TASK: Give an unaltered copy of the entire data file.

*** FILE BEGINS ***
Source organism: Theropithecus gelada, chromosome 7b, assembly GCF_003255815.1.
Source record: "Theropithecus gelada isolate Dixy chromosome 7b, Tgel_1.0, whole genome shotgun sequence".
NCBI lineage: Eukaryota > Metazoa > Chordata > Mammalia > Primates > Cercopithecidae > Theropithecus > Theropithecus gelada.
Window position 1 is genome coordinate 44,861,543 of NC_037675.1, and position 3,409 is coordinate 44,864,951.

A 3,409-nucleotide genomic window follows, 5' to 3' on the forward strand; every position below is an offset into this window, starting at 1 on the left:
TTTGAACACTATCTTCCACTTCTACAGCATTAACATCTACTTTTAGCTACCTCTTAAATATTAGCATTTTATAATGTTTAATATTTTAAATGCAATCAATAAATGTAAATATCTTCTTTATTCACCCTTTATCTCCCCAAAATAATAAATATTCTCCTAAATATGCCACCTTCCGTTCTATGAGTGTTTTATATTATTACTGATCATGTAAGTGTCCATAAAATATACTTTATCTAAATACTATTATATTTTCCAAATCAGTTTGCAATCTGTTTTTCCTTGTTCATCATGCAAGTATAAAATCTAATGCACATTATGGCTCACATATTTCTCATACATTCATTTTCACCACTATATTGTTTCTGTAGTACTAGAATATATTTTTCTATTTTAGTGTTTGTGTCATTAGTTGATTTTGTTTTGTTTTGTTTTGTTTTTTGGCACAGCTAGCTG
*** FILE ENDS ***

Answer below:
Source organism: Theropithecus gelada, chromosome 7b, assembly GCF_003255815.1.
Source record: "Theropithecus gelada isolate Dixy chromosome 7b, Tgel_1.0, whole genome shotgun sequence".
NCBI lineage: Eukaryota > Metazoa > Chordata > Mammalia > Primates > Cercopithecidae > Theropithecus > Theropithecus gelada.
Window position 1 is genome coordinate 44,861,543 of NC_037675.1, and position 3,409 is coordinate 44,864,951.

A 3,409-nucleotide genomic window follows, 5' to 3' on the forward strand; every position below is an offset into this window, starting at 1 on the left:
TTTGAACACTATCTTCCACTTCTACAGCATTAACATCTACTTTTAGCTACCTCTTAAATATTAGCATTTTATAATGTTTAATATTTTAAATGCAATCAATAAATGTAAATATCTTCTTTATTCACCCTTTATCTCCCCAAAATAATAAATATTCTCCTAAATATGCCACCTTCCGTTCTATGAGTGTTTTATATTATTACTGATCATGTAAGTGTCCATAAAATATACTTTATCTAAATACTATTATATTTTCCAAATCAGTTTGCAATCTGTTTTTCCTTGTTCATCATGCAAGTATAAAATCTAATGCACATTATGGCTCACATATTTCTCATACATTCATTTTCACCACTATATTGTTTCTGTAGTACTAGAATATATTTTTCTATTTTAGTGTTTGTGTCATTAGTTGATTTTGTTTTGTTTTGTTTTGTTTTTTGGCACAGCTAGCTG